Carlyle's call for reform or extermination of the Irish, in the period just before the famine of the 1840s numbering between 8 and 9 million, was a call for the national preservation of the "Saxons" the English from the Irish among them even if by extermination.  However, his calling for that in 1839 contemplated an alternative of improvement of the Irish (if only possibly "a little") as an alternative to their extinction through a struggle for existence, which is the term he put it in for his British audience.

That possibility of even minimal improvement of "the Irish race" rescuing their worthiness to live, was something that was extinguished from the most advanced and scientific of thought by the claims of natural selection which identified such dysgenic traits as the British intellectuals were already prone to attributing to other "races" and the poor would largely disappear in the rise of the doctrine of natural selection and its biologically deterministic features.   And, as I've noted before, Darwin did, actually, attribute such innate biological depravity to the Irish, quoting W. R. Greg in a milder, in-short assertion otherwise identical to Caryle's.

Caryle's third chapter on the New Poor Law is a study in lavishly self-satisfied contemplation of the hellishly harshest treatment of the poor in the infamous work houses, including their elimination and putting in terms of their own good and improvement.  It shouldn't be forgotten as you read it that this was what Darwin, twenty-two years later would bemoan as a dangerous indulgence which would keep too many poor people alive until they could have children who, might, also, somehow, survive the horrors of the work house and New Poor Law to have a third generation which they would have to starve and work to death.   Such narrow escapes from that condition were, in reality, what provided the "downstairs" personae dramatis of such clap trap as provides many with their information on this period.   As Marilynne Robinson has pointed out, in language sometimes less extravagant and colorful and, often, presented as cold, scientific fact, such thinking pervades British social thought, even philanthropy.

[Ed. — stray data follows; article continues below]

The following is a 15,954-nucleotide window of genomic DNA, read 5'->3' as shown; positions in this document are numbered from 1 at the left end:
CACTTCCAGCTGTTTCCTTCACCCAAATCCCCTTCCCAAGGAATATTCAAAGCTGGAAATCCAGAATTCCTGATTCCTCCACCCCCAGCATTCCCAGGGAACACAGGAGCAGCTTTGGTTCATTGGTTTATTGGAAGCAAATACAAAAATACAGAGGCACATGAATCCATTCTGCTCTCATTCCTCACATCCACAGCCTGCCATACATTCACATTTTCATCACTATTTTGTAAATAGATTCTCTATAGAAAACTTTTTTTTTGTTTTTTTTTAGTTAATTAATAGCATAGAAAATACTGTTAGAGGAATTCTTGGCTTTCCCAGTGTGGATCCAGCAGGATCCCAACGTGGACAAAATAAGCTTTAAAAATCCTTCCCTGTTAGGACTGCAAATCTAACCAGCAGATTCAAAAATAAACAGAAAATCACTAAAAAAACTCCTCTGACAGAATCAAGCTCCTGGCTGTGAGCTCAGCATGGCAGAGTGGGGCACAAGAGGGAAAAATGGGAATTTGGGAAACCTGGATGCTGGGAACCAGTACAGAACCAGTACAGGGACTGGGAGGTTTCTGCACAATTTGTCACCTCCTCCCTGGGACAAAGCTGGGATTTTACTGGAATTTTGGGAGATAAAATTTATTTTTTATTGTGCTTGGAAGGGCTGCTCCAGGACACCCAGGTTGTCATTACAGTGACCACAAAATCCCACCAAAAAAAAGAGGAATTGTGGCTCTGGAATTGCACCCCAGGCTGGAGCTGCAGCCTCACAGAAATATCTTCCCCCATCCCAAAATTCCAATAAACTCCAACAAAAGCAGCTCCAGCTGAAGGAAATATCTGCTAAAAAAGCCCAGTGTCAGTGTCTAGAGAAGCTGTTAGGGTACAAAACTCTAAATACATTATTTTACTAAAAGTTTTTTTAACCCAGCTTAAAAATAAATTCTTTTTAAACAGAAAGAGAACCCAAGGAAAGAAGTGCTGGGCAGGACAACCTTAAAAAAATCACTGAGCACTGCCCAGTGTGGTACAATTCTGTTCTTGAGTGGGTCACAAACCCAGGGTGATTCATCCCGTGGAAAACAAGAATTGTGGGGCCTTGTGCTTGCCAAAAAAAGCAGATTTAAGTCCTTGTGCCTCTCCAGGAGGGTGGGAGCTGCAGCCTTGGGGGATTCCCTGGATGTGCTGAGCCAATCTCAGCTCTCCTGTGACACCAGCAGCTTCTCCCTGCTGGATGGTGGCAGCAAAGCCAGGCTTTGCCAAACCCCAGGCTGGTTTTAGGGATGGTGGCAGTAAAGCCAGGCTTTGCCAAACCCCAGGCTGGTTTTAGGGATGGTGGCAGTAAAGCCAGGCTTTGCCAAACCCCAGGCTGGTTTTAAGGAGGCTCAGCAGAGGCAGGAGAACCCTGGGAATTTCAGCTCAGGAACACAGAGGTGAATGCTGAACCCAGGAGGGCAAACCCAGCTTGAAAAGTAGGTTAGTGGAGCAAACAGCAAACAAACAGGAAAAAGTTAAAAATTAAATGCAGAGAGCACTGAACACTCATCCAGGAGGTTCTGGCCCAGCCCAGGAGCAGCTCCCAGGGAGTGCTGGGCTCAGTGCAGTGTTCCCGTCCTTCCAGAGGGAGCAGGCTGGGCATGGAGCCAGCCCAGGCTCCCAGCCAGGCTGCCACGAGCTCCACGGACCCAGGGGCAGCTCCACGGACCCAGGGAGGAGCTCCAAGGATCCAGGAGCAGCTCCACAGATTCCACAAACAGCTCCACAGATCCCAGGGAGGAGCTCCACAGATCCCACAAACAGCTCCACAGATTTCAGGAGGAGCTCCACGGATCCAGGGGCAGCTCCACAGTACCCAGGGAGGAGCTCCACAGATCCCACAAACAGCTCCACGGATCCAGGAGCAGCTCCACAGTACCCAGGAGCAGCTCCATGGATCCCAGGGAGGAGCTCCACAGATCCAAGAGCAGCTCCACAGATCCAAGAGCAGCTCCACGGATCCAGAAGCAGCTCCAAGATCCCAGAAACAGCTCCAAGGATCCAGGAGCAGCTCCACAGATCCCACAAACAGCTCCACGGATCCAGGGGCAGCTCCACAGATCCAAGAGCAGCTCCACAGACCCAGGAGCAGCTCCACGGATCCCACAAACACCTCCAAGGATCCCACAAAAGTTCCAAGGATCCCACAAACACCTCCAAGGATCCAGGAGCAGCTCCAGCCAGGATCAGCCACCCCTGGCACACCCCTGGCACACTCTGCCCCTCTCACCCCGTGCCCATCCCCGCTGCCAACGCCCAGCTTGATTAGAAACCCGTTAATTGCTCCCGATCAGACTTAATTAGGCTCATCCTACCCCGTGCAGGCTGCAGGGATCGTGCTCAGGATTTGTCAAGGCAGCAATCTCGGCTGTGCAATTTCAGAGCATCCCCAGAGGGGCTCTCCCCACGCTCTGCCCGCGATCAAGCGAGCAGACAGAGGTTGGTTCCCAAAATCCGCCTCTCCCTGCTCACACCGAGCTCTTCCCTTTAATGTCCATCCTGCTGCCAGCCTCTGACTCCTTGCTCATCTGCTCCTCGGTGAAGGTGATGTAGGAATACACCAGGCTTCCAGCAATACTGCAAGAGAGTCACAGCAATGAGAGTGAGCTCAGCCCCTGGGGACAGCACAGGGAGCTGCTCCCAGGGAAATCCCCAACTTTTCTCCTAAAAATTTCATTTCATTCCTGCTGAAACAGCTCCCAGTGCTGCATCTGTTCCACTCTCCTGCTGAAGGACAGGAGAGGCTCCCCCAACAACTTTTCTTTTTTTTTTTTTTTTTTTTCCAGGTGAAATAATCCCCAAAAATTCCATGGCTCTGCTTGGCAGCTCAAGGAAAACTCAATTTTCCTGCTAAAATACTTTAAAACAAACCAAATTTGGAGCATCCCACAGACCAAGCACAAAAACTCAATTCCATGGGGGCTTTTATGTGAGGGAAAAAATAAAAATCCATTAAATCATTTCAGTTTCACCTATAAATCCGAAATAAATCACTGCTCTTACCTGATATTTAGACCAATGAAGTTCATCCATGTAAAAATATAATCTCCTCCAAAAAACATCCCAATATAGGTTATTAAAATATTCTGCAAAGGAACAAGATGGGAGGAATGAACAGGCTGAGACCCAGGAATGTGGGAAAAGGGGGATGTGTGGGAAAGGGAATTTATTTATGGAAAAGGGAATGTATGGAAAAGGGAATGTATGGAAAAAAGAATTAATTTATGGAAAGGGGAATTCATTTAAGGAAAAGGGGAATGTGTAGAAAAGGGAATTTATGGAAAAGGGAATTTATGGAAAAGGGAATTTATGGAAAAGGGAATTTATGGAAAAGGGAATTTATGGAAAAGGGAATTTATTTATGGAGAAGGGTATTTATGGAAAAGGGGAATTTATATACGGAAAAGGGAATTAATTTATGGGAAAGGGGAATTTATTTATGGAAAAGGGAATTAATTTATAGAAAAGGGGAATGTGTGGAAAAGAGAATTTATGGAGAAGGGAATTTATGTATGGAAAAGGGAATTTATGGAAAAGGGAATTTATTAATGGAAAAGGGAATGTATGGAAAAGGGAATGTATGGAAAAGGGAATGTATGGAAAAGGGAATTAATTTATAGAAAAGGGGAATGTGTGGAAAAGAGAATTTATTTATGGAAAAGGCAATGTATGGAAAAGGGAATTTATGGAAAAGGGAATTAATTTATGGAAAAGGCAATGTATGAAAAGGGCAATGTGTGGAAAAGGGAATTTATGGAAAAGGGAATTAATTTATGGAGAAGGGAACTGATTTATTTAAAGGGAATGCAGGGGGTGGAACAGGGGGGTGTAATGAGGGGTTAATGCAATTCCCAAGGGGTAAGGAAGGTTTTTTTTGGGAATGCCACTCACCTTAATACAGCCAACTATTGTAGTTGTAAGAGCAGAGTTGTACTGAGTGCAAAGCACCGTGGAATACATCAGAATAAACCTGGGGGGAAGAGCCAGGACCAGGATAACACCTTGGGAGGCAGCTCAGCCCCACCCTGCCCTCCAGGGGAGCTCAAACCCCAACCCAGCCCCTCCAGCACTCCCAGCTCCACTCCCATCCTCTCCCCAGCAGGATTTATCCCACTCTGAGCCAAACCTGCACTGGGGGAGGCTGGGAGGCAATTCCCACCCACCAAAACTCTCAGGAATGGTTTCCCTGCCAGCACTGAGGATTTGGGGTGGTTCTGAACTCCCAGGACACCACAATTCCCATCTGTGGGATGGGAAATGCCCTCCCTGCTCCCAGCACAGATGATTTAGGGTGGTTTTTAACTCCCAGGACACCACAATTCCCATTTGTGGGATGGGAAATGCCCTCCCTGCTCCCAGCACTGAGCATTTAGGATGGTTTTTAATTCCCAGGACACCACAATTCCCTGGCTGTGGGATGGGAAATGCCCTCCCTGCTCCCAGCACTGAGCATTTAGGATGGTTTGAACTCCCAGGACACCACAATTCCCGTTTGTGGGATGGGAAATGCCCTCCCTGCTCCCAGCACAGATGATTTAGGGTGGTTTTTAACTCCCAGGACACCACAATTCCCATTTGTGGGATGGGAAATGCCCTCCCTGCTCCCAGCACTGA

That really is the basis of so much of that Victorian era British opulence which you will see on PBS, imported here from BBC stately mansions pageantry and costume drama.

Of course, under British occupation, Ireland had many work houses as horrific as any in Britain.  One of those was the focus of a world-wide story claiming that nuns had thrown the bodies of babies into a septic tank. Though, in reality, the story was more an echo of Carlyle than it was founded on fact. Far more people died far longer under the British work house system than American's brought up on TV would ever possibly imagine.  Though they don't seem to have any problem imagining Catholic nuns doing so.

* I don't think it would be too taxing of the imagination of anyone who had read or seen Nazi propaganda to imagine every reference to the Irish replaced by almost identical attributes and arguments made about Jews and other ethnic groups targeted by the Nazis.